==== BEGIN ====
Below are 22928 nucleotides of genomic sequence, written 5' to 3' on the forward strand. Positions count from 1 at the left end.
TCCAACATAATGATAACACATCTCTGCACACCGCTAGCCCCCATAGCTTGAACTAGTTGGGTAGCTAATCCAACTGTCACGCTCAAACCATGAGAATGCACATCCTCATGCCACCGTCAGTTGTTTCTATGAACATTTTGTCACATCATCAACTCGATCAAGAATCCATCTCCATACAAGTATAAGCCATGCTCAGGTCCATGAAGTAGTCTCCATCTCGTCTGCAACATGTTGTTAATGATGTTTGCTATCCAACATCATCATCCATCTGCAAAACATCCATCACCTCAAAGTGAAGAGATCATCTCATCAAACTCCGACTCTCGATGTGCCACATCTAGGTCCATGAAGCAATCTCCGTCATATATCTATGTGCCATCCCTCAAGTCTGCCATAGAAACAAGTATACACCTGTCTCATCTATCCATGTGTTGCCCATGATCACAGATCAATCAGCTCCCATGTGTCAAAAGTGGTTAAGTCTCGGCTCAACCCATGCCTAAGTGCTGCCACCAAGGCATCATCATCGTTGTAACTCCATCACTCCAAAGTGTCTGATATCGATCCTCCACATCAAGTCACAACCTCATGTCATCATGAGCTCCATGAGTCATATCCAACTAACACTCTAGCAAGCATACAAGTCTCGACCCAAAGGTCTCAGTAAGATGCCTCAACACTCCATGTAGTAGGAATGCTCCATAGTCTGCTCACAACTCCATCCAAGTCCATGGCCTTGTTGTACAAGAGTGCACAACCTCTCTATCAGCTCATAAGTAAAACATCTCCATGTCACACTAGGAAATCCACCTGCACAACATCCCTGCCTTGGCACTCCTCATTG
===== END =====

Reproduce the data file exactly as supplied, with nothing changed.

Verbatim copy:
Below are 22928 nucleotides of genomic sequence, written 5' to 3' on the forward strand. Positions count from 1 at the left end.
TCCAACATAATGATAACACATCTCTGCACACCGCTAGCCCCCATAGCTTGAACTAGTTGGGTAGCTAATCCAACTGTCACGCTCAAACCATGAGAATGCACATCCTCATGCCACCGTCAGTTGTTTCTATGAACATTTTGTCACATCATCAACTCGATCAAGAATCCATCTCCATACAAGTATAAGCCATGCTCAGGTCCATGAAGTAGTCTCCATCTCGTCTGCAACATGTTGTTAATGATGTTTGCTATCCAACATCATCATCCATCTGCAAAACATCCATCACCTCAAAGTGAAGAGATCATCTCATCAAACTCCGACTCTCGATGTGCCACATCTAGGTCCATGAAGCAATCTCCGTCATATATCTATGTGCCATCCCTCAAGTCTGCCATAGAAACAAGTATACACCTGTCTCATCTATCCATGTGTTGCCCATGATCACAGATCAATCAGCTCCCATGTGTCAAAAGTGGTTAAGTCTCGGCTCAACCCATGCCTAAGTGCTGCCACCAAGGCATCATCATCGTTGTAACTCCATCACTCCAAAGTGTCTGATATCGATCCTCCACATCAAGTCACAACCTCATGTCATCATGAGCTCCATGAGTCATATCCAACTAACACTCTAGCAAGCATACAAGTCTCGACCCAAAGGTCTCAGTAAGATGCCTCAACACTCCATGTAGTAGGAATGCTCCATAGTCTGCTCACAACTCCATCCAAGTCCATGGCCTTGTTGTACAAGAGTGCACAACCTCTCTATCAGCTCATAAGTAAAACATCTCCATGTCACACTAGGAAATCCACCTGCACAACATCCCTGCCTTGGCACTCCTCATTG